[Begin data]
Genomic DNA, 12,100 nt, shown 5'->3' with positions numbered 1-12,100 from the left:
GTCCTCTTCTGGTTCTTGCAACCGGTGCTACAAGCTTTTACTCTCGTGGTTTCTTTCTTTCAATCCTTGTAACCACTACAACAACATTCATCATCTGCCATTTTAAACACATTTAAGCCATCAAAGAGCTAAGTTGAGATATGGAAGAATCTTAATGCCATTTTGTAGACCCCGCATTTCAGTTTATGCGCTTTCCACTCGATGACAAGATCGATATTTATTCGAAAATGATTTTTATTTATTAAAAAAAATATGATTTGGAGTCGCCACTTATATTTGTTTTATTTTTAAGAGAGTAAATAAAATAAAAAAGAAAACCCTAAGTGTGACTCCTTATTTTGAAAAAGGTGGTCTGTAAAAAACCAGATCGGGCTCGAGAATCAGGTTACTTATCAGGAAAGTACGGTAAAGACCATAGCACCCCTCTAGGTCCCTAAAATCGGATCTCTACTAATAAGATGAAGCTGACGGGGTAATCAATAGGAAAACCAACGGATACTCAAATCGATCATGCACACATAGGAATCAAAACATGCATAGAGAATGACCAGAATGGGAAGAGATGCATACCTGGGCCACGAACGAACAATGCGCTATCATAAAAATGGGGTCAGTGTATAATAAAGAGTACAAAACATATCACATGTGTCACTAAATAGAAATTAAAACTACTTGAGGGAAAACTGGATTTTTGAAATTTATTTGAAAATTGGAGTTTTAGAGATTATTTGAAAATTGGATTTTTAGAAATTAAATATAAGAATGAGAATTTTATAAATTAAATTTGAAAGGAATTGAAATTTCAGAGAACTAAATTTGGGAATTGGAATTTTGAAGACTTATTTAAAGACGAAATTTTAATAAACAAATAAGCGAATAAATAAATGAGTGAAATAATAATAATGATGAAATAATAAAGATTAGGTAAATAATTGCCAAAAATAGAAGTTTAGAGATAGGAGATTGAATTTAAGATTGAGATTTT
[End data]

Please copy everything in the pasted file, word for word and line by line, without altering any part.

Genomic DNA, 12,100 nt, shown 5'->3' with positions numbered 1-12,100 from the left:
GTCCTCTTCTGGTTCTTGCAACCGGTGCTACAAGCTTTTACTCTCGTGGTTTCTTTCTTTCAATCCTTGTAACCACTACAACAACATTCATCATCTGCCATTTTAAACACATTTAAGCCATCAAAGAGCTAAGTTGAGATATGGAAGAATCTTAATGCCATTTTGTAGACCCCGCATTTCAGTTTATGCGCTTTCCACTCGATGACAAGATCGATATTTATTCGAAAATGATTTTTATTTATTAAAAAAAATATGATTTGGAGTCGCCACTTATATTTGTTTTATTTTTAAGAGAGTAAATAAAATAAAAAAGAAAACCCTAAGTGTGACTCCTTATTTTGAAAAAGGTGGTCTGTAAAAAACCAGATCGGGCTCGAGAATCAGGTTACTTATCAGGAAAGTACGGTAAAGACCATAGCACCCCTCTAGGTCCCTAAAATCGGATCTCTACTAATAAGATGAAGCTGACGGGGTAATCAATAGGAAAACCAACGGATACTCAAATCGATCATGCACACATAGGAATCAAAACATGCATAGAGAATGACCAGAATGGGAAGAGATGCATACCTGGGCCACGAACGAACAATGCGCTATCATAAAAATGGGGTCAGTGTATAATAAAGAGTACAAAACATATCACATGTGTCACTAAATAGAAATTAAAACTACTTGAGGGAAAACTGGATTTTTGAAATTTATTTGAAAATTGGAGTTTTAGAGATTATTTGAAAATTGGATTTTTAGAAATTAAATATAAGAATGAGAATTTTATAAATTAAATTTGAAAGGAATTGAAATTTCAGAGAACTAAATTTGGGAATTGGAATTTTGAAGACTTATTTAAAGACGAAATTTTAATAAACAAATAAGCGAATAAATAAATGAGTGAAATAATAATAATGATGAAATAATAAAGATTAGGTAAATAATTGCCAAAAATAGAAGTTTAGAGATAGGAGATTGAATTTAAGATTGAGATTTT